@ the jam session

most people who call me for lessons go for the buy five at once deal, because there is a discount. new student, hard to figure out whether i am of any use to them. many references about musicians they love who i never heard of. i’m often responding, “no i don’t, no i never heard of them”. this must be disappointing for them, studying with someone who doesn’t know all the people they admire. they also have positions around melody and harmony that aren’t my way of speaking about music. reminding me of people i knew at music school. we didn’t speak the same language, back then i felt the pressure to prove i fit. to be able to join conversations about whether that was lydian or mixolidian, if it was a complex meter in 13 or 11. during the last meeting, i suggested maybe this is not working and i should return their money, no big deal …and that changed everything. things morphed quickly towards what i like to show people and things they want to know but can’t execute yet. this made way more sense about me being called a piano teacher and them a piano student. pretty sure the problem now was more or less solved and all because i was ready to say i don’t think i’m the person who can help you. there is no way at music school i could ever have said i don’t know if it’s mixolidian and i don’t fucking care.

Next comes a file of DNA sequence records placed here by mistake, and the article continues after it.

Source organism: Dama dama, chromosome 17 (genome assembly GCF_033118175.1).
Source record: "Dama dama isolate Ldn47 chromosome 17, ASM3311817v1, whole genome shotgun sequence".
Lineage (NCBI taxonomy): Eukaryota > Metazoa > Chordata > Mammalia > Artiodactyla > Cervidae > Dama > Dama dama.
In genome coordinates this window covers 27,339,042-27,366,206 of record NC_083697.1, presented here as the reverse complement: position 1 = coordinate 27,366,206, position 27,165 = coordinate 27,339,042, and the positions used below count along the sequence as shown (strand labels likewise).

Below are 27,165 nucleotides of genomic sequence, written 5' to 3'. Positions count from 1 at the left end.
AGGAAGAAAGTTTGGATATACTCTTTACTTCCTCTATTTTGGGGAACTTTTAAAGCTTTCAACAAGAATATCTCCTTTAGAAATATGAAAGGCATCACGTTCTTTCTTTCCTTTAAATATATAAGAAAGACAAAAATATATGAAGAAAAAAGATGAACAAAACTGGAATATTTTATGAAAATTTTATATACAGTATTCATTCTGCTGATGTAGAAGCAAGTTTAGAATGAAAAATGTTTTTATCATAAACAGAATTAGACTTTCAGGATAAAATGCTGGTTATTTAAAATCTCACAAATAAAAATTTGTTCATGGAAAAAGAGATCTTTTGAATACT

1 Comment

  1. If I’m ever in any type of blues based situation, and a musician starts talking about what’s going on in terms of mode, or chord scale theory, I make it an immediate point of noting to myself to never call that musician for work…now, there are times where it is helpful to talk jive, but those times are few and far removed in working life of 99% of most musicians.


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